Last post on Oct 23, 2006 at 1:11 AM
You are in the Chrysler/Plymouth Voyager, Dodge Caravan
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Dodge Caravan, Dodge Grand Caravan, Chrysler Voyager, Plymouth Voyager, Chrysler Town and Country, Van
#4030 of 4276 Why Consumer Reports says stay away?
Jun 16, 2006 (9:36 am)
Im not sure were exactly to post this but I guess here will do since you all are familiar with problems. I was looking at the GC used, and when I went to do some research in Consumer Reports it says Used cars to avoid, Dodge Grand Caravan for years 2000 through 2003. It doesn't say WHY, but that people should avoid them.
Can anyone tell me what typical problems occur with these years and why CR would list it as a used car bad bet?
#4031 of 4276 Re: Why Consumer Reports says stay away? [sc00bs]
Jun 16, 2006 (9:44 am)
Hmmm, I find that kind of odd. Our 2003 has suffered exactly three faults (itemized below) in its first 66,000 miles.
1) A dead OEM battery, which I replaced with a DieHard
2) A failed wheel speed sensor which disabled the ABS and the Traction Control, fixed by the dealership for about $200
3) A failed bulb in the center brake light at the top of the tailgate, replaced during the mandated annual New Hampshire inspection
The sum and total of all unscheduled repairs on our 2003 has yet to hit $300, so by my standards, that van can well be called Extremely Reliable.
#4032 of 4276 Re: Why Consumer Reports says stay away? [sc00bs]
Jun 16, 2006 (11:21 am)
There are a lot of faults with Consumer Reports surveying methodology, too numerous to get into in detail, the most glaring of which is the inherent bias in most of their subscribers, and subscribers are the only database from which they draw surveys.
I do subscribe, mostly to get their non-reliability evaluations, so I do get and fill out their annual survey.
The worst part of the survey is they do not discriminate in an objective manner between severe and minor issues, do not ask any information about the cost or down time of the particular issue, etc. Their reliability question is only a very vague to paraphrase "Did you have any repairs that you deemed serious" and then have you list the various components. Check out truedelta.com and click on the "Think Pieces" section for some good essays.
Our 1996 Caravan (Yes horrors the first model year of a major redesign!) has served us well (AC repairs has been its only significant downfall) and it is now too old to even be considered in the CR survey.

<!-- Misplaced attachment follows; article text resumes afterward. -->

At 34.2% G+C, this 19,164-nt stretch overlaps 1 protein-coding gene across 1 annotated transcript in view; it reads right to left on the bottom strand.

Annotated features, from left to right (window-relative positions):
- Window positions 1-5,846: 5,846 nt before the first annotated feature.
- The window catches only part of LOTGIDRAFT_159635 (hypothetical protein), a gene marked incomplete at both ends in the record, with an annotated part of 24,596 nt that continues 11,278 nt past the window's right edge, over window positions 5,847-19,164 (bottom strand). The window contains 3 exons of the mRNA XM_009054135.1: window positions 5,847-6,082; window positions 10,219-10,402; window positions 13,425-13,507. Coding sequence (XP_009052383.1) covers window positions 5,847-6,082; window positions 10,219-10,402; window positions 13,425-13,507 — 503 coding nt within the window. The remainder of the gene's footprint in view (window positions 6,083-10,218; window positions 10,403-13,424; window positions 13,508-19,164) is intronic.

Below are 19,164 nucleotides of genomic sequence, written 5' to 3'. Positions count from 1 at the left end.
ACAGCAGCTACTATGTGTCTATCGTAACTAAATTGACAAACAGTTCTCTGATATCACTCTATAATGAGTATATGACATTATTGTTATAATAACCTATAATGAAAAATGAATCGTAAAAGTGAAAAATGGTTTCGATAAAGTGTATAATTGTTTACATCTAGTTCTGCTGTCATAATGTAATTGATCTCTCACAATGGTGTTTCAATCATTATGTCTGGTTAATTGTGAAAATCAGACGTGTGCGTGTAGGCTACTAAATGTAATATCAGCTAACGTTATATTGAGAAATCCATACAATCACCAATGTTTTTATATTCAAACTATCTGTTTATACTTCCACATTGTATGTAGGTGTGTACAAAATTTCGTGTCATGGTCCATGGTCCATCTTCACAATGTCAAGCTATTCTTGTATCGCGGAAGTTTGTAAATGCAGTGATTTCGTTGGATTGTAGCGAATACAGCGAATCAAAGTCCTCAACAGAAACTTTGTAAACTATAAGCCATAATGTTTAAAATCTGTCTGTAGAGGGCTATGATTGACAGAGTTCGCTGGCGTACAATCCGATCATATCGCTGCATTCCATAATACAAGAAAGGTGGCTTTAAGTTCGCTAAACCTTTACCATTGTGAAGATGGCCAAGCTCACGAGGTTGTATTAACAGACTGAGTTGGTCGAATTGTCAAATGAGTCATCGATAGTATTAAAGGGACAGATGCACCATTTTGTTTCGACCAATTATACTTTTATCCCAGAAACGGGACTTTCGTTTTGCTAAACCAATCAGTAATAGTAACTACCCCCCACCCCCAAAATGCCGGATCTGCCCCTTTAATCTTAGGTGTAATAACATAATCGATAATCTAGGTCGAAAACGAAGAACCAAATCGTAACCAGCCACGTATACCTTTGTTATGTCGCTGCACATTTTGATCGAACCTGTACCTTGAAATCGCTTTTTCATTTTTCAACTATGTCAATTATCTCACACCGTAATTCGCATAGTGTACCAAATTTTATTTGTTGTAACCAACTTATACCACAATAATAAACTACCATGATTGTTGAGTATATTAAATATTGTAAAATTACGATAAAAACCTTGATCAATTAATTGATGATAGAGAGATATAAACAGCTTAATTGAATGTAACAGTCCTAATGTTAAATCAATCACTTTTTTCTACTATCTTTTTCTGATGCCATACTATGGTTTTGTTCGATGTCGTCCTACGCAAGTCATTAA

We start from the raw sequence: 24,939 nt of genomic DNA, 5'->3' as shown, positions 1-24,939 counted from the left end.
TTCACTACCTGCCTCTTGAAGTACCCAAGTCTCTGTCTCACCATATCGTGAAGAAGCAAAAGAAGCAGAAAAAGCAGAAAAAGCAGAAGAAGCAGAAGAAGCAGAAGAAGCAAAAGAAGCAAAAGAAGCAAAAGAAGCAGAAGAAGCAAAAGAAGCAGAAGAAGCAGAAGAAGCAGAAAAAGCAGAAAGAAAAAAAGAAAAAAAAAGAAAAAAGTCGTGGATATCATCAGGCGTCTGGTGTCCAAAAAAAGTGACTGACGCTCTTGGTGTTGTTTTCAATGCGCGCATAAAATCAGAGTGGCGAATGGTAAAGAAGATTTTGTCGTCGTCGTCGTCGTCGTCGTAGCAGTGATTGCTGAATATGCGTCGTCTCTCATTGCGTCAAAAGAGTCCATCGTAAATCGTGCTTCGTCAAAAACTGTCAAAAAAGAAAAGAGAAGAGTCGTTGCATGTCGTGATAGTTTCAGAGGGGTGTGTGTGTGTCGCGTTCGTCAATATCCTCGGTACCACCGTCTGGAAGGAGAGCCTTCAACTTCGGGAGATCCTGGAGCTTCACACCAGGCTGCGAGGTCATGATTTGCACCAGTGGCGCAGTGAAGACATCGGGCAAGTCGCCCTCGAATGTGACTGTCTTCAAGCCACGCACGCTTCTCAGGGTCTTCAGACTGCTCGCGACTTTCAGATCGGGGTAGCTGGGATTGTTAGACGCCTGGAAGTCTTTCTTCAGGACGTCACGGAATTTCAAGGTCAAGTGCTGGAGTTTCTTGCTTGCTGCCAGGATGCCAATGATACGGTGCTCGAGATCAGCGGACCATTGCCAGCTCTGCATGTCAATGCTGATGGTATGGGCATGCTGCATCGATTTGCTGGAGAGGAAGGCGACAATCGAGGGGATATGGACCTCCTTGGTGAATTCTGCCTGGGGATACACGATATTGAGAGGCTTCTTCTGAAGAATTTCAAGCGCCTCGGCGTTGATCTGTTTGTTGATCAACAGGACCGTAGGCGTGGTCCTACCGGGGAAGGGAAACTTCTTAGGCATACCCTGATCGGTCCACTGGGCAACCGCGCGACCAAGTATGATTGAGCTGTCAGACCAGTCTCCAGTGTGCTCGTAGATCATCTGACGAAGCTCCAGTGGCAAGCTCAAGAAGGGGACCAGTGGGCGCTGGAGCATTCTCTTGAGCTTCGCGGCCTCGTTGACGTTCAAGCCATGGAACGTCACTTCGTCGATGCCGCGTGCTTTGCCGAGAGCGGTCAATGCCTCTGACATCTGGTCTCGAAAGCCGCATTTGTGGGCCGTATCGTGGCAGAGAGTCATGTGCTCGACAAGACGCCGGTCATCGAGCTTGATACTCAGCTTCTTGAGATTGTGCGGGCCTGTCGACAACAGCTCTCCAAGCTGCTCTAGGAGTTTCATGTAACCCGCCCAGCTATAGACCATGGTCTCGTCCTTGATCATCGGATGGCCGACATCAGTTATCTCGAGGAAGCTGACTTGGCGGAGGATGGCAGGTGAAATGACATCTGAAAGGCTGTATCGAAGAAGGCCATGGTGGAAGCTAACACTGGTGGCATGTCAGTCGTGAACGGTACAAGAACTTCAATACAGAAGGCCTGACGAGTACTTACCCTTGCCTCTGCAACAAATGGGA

Bottom line, they are good vehicles, and a bargain when purchased used, because they are so numerous.
#4033 of 4276 Re: Why Consumer Reports says stay away? [sc00bs]
Jun 16, 2006 (10:55 pm)
We have a 01 DGC EX that was purchased used in Sep. 2003, w/37K for just under $16,000 before taxes etc. Our van has been very reliable and we have never been stranded or inconvenience To date this is what we have had done both regular and non regular maintenance.
1) Replaced both, front driver and passenger, power window regulators and motors. (Right after purchase and covered under warranty) Total cost was around $600. Only paid $100 deductible.
2) Gas cap. This only cost $12.00 for the part, but close to $90.00 to read the code. Total was just under a hundred to which we paid out of pocket.
3) Replaced front link, sway bar; link-sway eliminator; bushing-sway eliminator and cushion, front sway bar at 52K. Total in parts was $173.12. Don't remember total bill, but everything was covered under warranty. We only paid $100.00 deductible.
4) Battery replaced for just under $100.00 at around 55K. Paid out of pocket.
5) Had latch on liftgate replaced, upgraded computer software and adjusted the liftgate. Also, had outer tire rods replaced on both wheels at 74K. Total price was $451.25. Everything was covered under warranty, so we just paid $100.00 deductible
6) Complete brake job including turning all four rotors for $450.00 at 74K. Paid out of pocket.
7) Complete trans. flush for $89.00 at dealer at 45K.
8) Regular oil changes every 3K.
So, we have paid around $1,039.00 for all routine and none routine maintence. (This doesn't include oil changes). We definitely got our money's worth by purchasing the extended warranty. Our van has been very reliable, especially since it was the first year new model.
#4034 of 4276 TURN SIGNAL PROBLEM- 99 CARAVAN
Jun 17, 2006 (1:32 am)